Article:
The prevalence of malnutrition in children admitted to a general paediatric ward at the Chris Hani Baragwanath Academic Hospital: A cross-sectional survey
Background. The prevalence of malnutrition, an important contributor to childhood mortality, is poorly described in hospitalised South African (SA) children, many of whom are HIV-exposed or HIV-infected.
Objectives. To describe the prevalence of malnutrition in infants and children <14 years of age admitted to a general paediatric ward at the Chris Hani Baragwanath Academic Hospital in Soweto, SA, and to compare the nutritional status of infants <18 months of age who were HIV-unexposed, HIV-exposed but uninfected (HEU) or HIV-infected.
Methods. A cross-sectional nutritional survey was conducted on 222 admitted children. A total of 139 infants were <18 months of age.
Results. Stunting was the most common form of malnutrition (40.5%), followed by underweight-for-age (33.3%) and wasting (23.4%). Of 175 children aged <5 years, 22 (12.6%) were severely wasted. Twenty-four (10.8%) children were HIV-infected: 6 children were <18 months, 3 were ≥18 months but <5 years and 15 children were ≥5 years. For children ≤18 months, HEU children (n=56) were significantly more underweight and stunted than their HIV-unexposed peers (n=77); weight-for-age and height-for-age median z-scores for these groups were –1.81 v. –0.63 (p=0.0038) and –2.51 v. –0.51 (p=0.004), respectively.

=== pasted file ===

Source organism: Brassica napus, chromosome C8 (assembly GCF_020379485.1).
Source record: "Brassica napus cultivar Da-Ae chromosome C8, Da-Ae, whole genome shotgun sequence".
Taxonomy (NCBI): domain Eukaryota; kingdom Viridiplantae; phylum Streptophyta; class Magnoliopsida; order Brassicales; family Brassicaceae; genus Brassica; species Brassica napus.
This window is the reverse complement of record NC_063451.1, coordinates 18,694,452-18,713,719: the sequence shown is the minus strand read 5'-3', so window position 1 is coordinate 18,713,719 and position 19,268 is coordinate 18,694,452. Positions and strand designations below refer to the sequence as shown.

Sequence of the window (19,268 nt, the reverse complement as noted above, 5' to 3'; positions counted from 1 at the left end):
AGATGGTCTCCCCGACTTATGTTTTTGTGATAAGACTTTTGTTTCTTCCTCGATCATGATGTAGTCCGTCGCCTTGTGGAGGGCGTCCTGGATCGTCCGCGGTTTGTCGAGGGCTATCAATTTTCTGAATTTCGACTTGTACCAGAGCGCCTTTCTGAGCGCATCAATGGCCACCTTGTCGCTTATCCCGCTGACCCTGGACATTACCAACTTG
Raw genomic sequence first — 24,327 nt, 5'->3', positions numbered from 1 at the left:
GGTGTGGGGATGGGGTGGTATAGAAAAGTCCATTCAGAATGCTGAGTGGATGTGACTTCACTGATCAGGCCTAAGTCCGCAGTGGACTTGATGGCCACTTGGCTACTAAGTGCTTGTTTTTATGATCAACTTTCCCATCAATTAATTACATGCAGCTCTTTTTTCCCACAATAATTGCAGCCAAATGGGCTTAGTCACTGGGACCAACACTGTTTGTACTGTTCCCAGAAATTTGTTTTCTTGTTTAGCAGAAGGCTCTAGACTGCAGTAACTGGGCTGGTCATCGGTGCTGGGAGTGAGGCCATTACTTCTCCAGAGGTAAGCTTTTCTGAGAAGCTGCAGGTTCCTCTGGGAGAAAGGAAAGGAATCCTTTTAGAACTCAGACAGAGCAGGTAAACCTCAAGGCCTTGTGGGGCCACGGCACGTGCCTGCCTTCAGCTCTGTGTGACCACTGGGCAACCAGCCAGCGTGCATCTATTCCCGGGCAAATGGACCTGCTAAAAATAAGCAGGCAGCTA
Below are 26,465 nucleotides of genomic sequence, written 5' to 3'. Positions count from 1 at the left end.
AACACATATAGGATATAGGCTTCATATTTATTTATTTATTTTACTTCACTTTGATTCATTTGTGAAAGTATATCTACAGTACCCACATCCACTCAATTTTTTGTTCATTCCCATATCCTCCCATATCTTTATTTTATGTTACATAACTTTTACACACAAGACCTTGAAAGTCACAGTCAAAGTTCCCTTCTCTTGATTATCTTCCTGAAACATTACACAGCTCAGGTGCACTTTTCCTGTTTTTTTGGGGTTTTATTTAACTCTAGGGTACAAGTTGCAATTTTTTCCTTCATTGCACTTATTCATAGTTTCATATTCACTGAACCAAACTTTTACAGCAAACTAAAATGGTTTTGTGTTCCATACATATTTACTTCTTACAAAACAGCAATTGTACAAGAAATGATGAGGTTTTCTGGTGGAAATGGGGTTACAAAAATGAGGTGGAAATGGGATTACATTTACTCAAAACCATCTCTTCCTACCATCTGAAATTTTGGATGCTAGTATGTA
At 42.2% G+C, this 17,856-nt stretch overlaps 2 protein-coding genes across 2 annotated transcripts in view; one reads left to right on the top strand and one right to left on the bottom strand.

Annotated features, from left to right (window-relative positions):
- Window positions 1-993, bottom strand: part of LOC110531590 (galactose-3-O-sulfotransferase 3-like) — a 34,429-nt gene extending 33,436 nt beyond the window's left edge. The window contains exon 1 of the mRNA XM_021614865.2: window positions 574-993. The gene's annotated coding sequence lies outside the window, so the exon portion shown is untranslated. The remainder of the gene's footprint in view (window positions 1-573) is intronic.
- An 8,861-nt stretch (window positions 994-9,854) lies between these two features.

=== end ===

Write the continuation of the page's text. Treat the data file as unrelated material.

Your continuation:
Conclusion. Malnutrition is prevalent in hospitalised children, with stunting being the most common form. The prevalence of HIVinfection is decreasing in younger children, but HEU children, who constitute a large proportion of total hospital admissions, have high rates of malnutrition, especially stunting.f